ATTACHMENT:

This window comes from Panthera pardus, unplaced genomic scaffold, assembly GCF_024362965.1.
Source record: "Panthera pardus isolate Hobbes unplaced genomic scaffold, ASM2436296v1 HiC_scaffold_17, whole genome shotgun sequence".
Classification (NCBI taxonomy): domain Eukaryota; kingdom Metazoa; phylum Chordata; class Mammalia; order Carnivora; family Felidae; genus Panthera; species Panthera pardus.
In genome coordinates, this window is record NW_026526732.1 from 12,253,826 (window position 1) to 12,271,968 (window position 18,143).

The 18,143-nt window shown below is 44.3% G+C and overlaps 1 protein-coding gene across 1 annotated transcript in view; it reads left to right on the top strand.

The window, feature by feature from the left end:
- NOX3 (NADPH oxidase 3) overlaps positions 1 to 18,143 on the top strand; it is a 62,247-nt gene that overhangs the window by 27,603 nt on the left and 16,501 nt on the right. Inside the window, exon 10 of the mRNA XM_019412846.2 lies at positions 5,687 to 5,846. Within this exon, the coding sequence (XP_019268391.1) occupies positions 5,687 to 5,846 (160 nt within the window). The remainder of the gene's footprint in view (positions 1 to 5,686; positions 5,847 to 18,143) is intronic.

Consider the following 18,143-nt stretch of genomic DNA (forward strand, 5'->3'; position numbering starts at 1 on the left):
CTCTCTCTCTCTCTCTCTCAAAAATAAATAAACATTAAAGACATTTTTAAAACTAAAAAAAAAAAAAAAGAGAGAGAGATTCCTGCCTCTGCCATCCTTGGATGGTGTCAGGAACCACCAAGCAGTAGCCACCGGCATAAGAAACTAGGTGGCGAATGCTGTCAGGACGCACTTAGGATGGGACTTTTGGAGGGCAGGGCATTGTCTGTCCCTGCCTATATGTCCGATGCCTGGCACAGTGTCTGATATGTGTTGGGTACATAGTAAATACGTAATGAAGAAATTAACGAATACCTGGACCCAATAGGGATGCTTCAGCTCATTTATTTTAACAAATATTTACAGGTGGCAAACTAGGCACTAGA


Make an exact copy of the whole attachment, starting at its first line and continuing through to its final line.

This window comes from Panthera pardus, unplaced genomic scaffold, assembly GCF_024362965.1.
Source record: "Panthera pardus isolate Hobbes unplaced genomic scaffold, ASM2436296v1 HiC_scaffold_17, whole genome shotgun sequence".
Classification (NCBI taxonomy): domain Eukaryota; kingdom Metazoa; phylum Chordata; class Mammalia; order Carnivora; family Felidae; genus Panthera; species Panthera pardus.
In genome coordinates, this window is record NW_026526732.1 from 12,253,826 (window position 1) to 12,271,968 (window position 18,143).

The 18,143-nt window shown below is 44.3% G+C and overlaps 1 protein-coding gene across 1 annotated transcript in view; it reads left to right on the top strand.

The window, feature by feature from the left end:
- NOX3 (NADPH oxidase 3) overlaps positions 1 to 18,143 on the top strand; it is a 62,247-nt gene that overhangs the window by 27,603 nt on the left and 16,501 nt on the right. Inside the window, exon 10 of the mRNA XM_019412846.2 lies at positions 5,687 to 5,846. Within this exon, the coding sequence (XP_019268391.1) occupies positions 5,687 to 5,846 (160 nt within the window). The remainder of the gene's footprint in view (positions 1 to 5,686; positions 5,847 to 18,143) is intronic.

Consider the following 18,143-nt stretch of genomic DNA (forward strand, 5'->3'; position numbering starts at 1 on the left):
CTCTCTCTCTCTCTCTCTCAAAAATAAATAAACATTAAAGACATTTTTAAAACTAAAAAAAAAAAAAAAGAGAGAGAGATTCCTGCCTCTGCCATCCTTGGATGGTGTCAGGAACCACCAAGCAGTAGCCACCGGCATAAGAAACTAGGTGGCGAATGCTGTCAGGACGCACTTAGGATGGGACTTTTGGAGGGCAGGGCATTGTCTGTCCCTGCCTATATGTCCGATGCCTGGCACAGTGTCTGATATGTGTTGGGTACATAGTAAATACGTAATGAAGAAATTAACGAATACCTGGACCCAATAGGGATGCTTCAGCTCATTTATTTTAACAAATATTTACAGGTGGCAAACTAGGCACTAGA